We kept looking a bit longer, as if we would be able to make out the exact point the ash cloud had come from.

The first courses were pushed aside by the mains and the mains by the dessert, and still neither of us took the initiative. I set my napkin down beside my plate and went to the bathroom.

I threw some toilet paper into the bowl and flushed. I inserted my index finger between one tile and another. They were little hexagons. I traced the edges as though I was going to cut them out. I returned to the toilet. I lifted the lid off the cistern and checked the water. The refill tube, the float ball and rod. Then I looked at myself in the mirror with my pants down. I squeezed my legs together so I could only see the pubic hair. I reconsidered life from a female point of view. I imagined becoming a hermaphrodite, or something like that. Something to do with, or that I thought had to do with, an extreme sense of freedom.

My mother called at that moment.

‘What’s up?’ I asked.

‘What do you mean what’s up? How’s it going?’

‘Fine, Mom.’

‘Have you made the announcement?’

‘Not yet.’

I heard my father beside her mutter something incomprehensible. My mother shushed him. I wondered whether after the children all that remained was wanting to know who had managed to get the better of the other. Who had won and who had lost. Who’d had the stronger personality, who’d managed to win whom over.

Then my mother returned to the attack. ‘What are you both waiting for? Don’t you feel ready?’

I chuckled. ‘We feel ready. After seven years, I’d say so.’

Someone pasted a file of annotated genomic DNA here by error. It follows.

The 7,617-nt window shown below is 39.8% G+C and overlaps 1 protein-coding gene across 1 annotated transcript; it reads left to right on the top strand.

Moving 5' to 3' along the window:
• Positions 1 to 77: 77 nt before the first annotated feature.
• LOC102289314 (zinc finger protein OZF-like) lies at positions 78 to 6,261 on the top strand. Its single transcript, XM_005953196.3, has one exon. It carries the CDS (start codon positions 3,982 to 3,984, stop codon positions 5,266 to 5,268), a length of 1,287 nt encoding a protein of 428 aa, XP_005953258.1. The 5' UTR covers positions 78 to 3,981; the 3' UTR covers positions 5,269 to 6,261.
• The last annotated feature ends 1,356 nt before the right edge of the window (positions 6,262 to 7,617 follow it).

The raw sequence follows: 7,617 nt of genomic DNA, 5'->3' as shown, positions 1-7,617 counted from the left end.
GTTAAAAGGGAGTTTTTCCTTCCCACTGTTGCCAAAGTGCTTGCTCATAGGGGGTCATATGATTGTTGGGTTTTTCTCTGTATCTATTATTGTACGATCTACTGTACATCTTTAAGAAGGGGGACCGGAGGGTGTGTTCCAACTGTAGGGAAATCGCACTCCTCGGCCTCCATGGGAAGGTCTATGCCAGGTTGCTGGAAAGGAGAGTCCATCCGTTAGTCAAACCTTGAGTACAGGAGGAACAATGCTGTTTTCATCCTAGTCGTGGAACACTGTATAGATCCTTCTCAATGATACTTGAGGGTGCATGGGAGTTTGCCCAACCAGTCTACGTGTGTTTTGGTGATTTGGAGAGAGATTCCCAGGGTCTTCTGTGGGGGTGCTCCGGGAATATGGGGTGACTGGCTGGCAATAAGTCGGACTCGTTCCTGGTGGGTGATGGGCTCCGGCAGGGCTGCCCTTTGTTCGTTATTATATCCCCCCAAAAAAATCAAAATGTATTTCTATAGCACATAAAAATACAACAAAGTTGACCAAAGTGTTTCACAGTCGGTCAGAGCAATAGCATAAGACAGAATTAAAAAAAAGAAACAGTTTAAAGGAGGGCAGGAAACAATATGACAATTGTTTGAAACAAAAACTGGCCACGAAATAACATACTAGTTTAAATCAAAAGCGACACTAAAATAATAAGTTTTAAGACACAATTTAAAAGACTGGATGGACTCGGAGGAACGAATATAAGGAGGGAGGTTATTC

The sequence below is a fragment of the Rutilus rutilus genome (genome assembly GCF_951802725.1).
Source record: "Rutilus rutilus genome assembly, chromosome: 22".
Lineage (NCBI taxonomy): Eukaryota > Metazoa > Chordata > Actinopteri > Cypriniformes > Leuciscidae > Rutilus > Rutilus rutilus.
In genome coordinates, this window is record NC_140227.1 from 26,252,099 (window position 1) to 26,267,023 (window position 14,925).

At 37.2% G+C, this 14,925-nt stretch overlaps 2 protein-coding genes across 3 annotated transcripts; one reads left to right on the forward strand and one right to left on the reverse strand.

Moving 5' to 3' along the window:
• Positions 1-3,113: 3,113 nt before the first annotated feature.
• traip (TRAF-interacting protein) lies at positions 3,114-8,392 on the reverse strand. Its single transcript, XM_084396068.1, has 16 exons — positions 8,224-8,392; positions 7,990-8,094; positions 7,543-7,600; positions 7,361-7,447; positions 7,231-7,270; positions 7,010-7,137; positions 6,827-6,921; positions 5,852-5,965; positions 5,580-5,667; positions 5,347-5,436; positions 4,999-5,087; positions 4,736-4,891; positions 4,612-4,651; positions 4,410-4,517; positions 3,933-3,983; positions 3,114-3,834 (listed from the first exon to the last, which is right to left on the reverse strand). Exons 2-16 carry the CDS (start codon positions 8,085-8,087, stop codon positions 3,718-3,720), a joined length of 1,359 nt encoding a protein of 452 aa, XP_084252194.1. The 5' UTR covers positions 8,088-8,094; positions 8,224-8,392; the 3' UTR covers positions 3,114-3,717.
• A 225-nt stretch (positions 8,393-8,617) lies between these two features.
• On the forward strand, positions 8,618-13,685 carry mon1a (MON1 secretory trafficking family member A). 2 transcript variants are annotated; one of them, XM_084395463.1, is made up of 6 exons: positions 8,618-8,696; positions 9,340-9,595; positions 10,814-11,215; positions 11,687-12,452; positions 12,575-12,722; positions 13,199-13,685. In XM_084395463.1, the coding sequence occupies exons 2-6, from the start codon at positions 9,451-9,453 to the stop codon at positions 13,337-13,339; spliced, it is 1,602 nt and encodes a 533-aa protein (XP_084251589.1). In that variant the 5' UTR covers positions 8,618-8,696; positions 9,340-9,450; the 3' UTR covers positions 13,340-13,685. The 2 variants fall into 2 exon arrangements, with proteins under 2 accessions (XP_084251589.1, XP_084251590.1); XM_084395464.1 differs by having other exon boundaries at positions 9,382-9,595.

My mother huffed, or sighed, or just released some unwanted oxygen from her lungs. ‘It was about time.’



‘We’ll all have some,’ the spokesperson for the table said, a little hastily.

‘So, twelve, then?’ the girl checked.

There were dissenting voices: some didn’t want any; others took decaf.

The girl listened with her ballpoint resting on her lips. ‘Okay, who wants regular?’

She counted the raised hands and quickly noted down the exact number of coffees. She was wearing a pair of low-cut jeans and a white tank top. Her belly button was exposed. A single blonde plait fell between her shoulder blades, stopping just above the hem of her top. Despite her tennis shoes, she propelled herself with grace between the tables. I wondered how much longer I could still be desirable to a girl like that. I noticed my wife observing her too: maybe she was thinking that their faces weren’t so different, or maybe just the opposite. We looked at each other, my wife and I. Our eyes, which up until then had mostly avoided each other, briefly met. I didn’t even know why I was already calling her that: my wife.

Someone, almost a bit irritated, waved their arms to get our attention. ‘Why don’t we start getting the spumante and the glasses?’

They were right; it was time. I was about to speak up when our table was invaded by an inflatable blimp. For a second everything else took a back seat. The blimp was black and perfectly rendered down to the finest details. It belonged to a little boy from the next table. He kept saying he wanted to be a pilot when he grew up. He needed some practice, clearly.

‘But didn’t you have something you wanted to say?’ someone else prodded us.

Again I caught my wife’s eye but our mouths stayed closed.

We let them bring the spumante, let them pop the corks.

And someone, in the end, made the announcement for us.


Luca Ricci is considered one of Italy’s best writers of short stories. He has published several collections of short stories and longer works since 2000, the most recent being Gli autunnali (The Autumnal Ones, La nave di Teseo, 2018). He has been awarded the Premio Chiara and the Premio Cocito and has taught writing at the Scuola Holden, Scuola del Libro and Belleville Scuola di Scrittura.


Tim Cummins is a translator based in Melbourne, Australia. He has work published or forthcoming in Contrary Magazine and Newfound and is the winner of the 2017 Italian Institute of Culture (Melbourne) Prize for Italian Literary Translation.